Real Talk About LGBTQ History

With all the talk about Stonewall and riots in the news and as the Black Lives Matter protests merge with Pride celebrations, we turned to our favorite historian and keeper of the queer archives Hugh Ryan for some answers and perspective.
There’s been a lot of discussion esp now, about whether Stonewall was a riot or not… what’s the truth? To be honest, I think there might be too much discussion of Stonewall in general. Riot, uprising – whatever word you want to use, Stonewall was one instance of the queer community fighting back against the routine harassment they received from the cops. As they did at Cooper’s Do-Nuts, The Black Cat, The Haven, The Snake Pit, Compton’s Cafeteria, and so many more places over the decades. The importance of Stonewall, for me, is the collective and public nature of the resistance, not necessarily what we call it or who was there on the first night, versus the second night, etc.
Can you talk about the women’s prison on Jane Street and how that figures in? The Women’s House of Detention – the prison that opened in Greenwich Village in 1929 – was located at the intersection of Christopher Street, 8th Street, and 6th Avenue. Folks on the inside heard Stonewall, and participated in their own way, by chanting “Gay power, gay power, gay power,” while they set their belongings on fire and tossed them out the windows! Arcus Flynn talks about seeing the fiery missiles in this interview about the Daughters of Bilitis, and this is a short excerpt about that night written by Rita Mae Brown.
The WHoD was actually the site of a number of protests that involved queer people. One of the earliest actions of the Gay Liberation Front after they formed was to take part in a 24/7 protest encampment outside the prison. This is from the Dec GLF 1969 Bulletin:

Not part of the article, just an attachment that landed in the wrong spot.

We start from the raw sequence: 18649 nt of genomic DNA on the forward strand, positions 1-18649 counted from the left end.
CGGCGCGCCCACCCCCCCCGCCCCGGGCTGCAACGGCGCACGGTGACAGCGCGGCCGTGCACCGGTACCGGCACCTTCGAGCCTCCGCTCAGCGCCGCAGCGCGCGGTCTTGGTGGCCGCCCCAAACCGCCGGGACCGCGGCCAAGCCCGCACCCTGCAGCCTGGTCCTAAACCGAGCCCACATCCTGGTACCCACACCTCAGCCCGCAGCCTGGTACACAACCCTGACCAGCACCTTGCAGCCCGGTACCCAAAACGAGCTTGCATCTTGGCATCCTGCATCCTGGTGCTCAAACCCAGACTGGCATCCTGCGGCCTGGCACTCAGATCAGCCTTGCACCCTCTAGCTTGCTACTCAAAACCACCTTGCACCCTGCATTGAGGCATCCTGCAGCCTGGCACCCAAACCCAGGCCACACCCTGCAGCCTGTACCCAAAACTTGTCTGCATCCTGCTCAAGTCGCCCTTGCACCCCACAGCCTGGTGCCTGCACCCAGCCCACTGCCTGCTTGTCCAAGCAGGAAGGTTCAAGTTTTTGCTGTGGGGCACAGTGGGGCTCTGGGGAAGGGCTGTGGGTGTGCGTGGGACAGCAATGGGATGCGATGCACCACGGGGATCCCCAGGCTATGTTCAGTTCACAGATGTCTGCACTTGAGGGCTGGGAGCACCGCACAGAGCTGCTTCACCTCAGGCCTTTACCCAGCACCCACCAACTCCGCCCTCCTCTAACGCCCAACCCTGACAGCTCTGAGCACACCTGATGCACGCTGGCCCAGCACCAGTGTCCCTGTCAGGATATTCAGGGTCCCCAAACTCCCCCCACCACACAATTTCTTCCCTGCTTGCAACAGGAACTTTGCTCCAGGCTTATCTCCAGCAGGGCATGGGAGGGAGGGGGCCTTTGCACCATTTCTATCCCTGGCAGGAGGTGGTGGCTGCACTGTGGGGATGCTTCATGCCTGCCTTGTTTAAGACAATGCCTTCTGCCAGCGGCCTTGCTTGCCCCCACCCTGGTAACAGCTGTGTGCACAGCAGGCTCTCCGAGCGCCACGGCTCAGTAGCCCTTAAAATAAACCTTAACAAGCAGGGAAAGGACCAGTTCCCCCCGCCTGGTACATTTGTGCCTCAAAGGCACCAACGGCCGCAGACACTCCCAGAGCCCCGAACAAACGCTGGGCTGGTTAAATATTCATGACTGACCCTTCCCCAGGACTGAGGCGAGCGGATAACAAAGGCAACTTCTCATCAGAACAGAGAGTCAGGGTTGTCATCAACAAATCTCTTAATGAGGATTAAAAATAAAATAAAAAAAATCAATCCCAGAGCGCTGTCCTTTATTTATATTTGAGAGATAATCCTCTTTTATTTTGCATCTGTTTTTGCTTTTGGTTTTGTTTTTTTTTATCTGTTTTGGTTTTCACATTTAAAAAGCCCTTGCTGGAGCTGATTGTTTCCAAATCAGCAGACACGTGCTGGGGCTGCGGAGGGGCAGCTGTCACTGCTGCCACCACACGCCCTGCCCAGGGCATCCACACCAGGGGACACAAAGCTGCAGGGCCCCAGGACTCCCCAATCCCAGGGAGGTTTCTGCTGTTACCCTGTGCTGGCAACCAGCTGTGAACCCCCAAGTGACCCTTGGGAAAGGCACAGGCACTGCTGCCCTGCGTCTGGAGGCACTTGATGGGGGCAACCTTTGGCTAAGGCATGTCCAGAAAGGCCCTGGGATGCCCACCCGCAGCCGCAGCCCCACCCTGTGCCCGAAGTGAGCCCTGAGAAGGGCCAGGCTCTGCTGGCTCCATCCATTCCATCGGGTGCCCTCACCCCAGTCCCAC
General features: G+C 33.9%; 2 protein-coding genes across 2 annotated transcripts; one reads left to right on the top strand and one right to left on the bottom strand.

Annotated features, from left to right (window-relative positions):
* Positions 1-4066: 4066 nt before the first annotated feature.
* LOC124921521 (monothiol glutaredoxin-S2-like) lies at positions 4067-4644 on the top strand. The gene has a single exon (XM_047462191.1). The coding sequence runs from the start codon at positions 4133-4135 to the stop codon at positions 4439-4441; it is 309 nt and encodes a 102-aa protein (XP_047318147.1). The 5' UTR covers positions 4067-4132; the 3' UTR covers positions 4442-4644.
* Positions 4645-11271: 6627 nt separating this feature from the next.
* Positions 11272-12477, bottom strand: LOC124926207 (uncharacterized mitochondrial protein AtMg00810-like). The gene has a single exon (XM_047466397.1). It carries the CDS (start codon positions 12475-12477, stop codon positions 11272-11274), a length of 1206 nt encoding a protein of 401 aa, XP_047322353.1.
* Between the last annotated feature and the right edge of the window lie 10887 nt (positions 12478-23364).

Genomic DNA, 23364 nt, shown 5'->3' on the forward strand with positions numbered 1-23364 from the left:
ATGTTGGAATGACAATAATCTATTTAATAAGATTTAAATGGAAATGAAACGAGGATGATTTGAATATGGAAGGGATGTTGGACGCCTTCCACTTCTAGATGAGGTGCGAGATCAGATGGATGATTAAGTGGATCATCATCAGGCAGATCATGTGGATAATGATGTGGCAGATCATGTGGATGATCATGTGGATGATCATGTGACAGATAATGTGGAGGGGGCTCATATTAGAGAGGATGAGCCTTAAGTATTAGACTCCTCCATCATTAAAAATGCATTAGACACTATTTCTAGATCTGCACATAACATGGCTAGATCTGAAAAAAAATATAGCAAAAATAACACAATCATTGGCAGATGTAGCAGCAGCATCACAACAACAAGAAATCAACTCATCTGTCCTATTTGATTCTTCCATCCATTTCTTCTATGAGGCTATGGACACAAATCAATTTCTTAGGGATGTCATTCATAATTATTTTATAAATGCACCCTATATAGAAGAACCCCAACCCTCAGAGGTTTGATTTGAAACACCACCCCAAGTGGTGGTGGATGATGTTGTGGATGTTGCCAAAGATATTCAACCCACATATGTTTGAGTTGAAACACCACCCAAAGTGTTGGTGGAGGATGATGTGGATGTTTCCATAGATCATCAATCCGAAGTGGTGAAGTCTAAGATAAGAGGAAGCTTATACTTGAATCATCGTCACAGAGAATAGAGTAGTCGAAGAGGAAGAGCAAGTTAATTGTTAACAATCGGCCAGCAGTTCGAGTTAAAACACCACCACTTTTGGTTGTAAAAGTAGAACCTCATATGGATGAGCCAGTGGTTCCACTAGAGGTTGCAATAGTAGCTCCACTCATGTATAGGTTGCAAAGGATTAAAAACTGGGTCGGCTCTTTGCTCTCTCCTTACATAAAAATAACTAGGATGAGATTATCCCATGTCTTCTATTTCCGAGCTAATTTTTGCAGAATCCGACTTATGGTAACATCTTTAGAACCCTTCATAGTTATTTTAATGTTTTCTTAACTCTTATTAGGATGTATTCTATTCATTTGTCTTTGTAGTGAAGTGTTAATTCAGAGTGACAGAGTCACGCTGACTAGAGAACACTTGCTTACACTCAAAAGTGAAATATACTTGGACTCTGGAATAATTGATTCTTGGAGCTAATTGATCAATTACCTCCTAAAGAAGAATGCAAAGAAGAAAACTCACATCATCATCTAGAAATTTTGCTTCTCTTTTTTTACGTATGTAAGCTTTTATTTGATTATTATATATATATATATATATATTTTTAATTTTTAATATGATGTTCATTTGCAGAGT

On International Women’s Day, 1970, there was a violent clash between feminist, queer, and black power groups outside the prison:
Afeni Shakur was in the House of D during Stonewall, and some of the subsequent queer actions outside it. She was there on trumped up charges, as part of the Panther 21. Many of the protests at the House of D were to free the Panther 21 and other black political prisoners (like Angela Davis). After she successfully defended herself and was found innocent on all charges, Shakur attended the Gay Liberation Front workshop at the Revolutionary People’s Constitutional Convention. The Chicago GLF branch wrote this about that meeting:
All of this is to say that although the Women’s House of Detention is rarely discussed today, it was an incredibly important location for many of the movements for revolutionary justice that came out of the 1960s.

Who would you identify as some pivotal figures of stonewall and subsequently? I think the pivotal figure of Stonewall, and the organizing that came afterword – all successful political organizing, to be honest – are the unknown, unnamed masses. We’ve spent far too long quibbling about who was there or who did the first what (things that will never be proven), and far too little time celebrating the vast and unknown mass of queer people who squeezed into dirty bars, who came out to their families, who wore make-up or suits on the streets, who got beat up every other day of the year that was not Stonewall, etc. Stonewall is like steam escaping from a pressure valve; it only happened because of the much larger pent up frustration that was contained in the queer community as a whole.

What parallels do you see today to that era? I could write a whole book on that question! I think the biggest parallel is that people are out in the streets demanding justice. This Pride season, treat yourself to an immersive act of historical recreation – go to a Black Lives Matter protest and see the reality of being in the streets for yourself. It’s the only way we make change.

Hugh Ryan is a writer and curator. His first book, When Brooklyn Was Queer, won a 2020 New York City Book Award and was a New York Times Editors’ Choice in 2019, and was a finalist for the Randy Shilts and Lambda Awards. He was honored with the 2020 Allan Berube Prize from the American Historical Association. He is a graduate of the Bennington Writing Seminars. Follow him on Twitter: @Hugh_Ryan
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